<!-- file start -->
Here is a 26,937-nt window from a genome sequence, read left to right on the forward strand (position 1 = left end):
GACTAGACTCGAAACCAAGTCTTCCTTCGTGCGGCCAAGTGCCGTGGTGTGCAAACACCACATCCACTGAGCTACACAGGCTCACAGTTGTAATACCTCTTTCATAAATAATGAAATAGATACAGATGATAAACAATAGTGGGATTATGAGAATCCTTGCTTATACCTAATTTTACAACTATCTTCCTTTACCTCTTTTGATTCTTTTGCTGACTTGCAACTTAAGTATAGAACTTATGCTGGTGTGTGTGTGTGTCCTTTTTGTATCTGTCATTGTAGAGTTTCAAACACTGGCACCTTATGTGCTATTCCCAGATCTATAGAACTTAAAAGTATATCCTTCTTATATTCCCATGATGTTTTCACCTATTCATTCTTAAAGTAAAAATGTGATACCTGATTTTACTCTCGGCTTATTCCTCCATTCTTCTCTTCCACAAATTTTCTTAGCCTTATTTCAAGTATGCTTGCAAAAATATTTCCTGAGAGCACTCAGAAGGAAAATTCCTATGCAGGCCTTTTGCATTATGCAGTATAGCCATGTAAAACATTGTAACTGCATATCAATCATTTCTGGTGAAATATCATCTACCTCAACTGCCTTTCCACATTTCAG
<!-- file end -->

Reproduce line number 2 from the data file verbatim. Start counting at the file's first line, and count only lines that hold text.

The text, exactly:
GACTAGACTCGAAACCAAGTCTTCCTTCGTGCGGCCAAGTGCCGTGGTGTGCAAACACCACATCCACTGAGCTACACAGGCTCACAGTTGTAATACCTCTTTCATAAATAATGAAATAGATACAGATGATAAACAATAGTGGGATTATGAGAATCCTTGCTTATACCTAATTTTACAACTATCTTCCTTTACCTCTTTTGATTCTTTTGCTGACTTGCAACTTAAGTATAGAACTTATGCTGGTGTGTGTGTGTGTCCTTTTTGTATCTGTCATTGTAGAGTTTCAAACACTGGCACCTTATGTGCTATTCCCAGATCTATAGAACTTAAAAGTATATCCTTCTTATATTCCCATGATGTTTTCACCTATTCATTCTTAAAGTAAAAATGTGATACCTGATTTTACTCTCGGCTTATTCCTCCATTCTTCTCTTCCACAAATTTTCTTAGCCTTATTTCAAGTATGCTTGCAAAAATATTTCCTGAGAGCACTCAGAAGGAAAATTCCTATGCAGGCCTTTTGCATTATGCAGTATAGCCATGTAAAACATTGTAACTGCATATCAATCATTTCTGGTGAAATATCATCTACCTCAACTGCCTTTCCACATTTCAG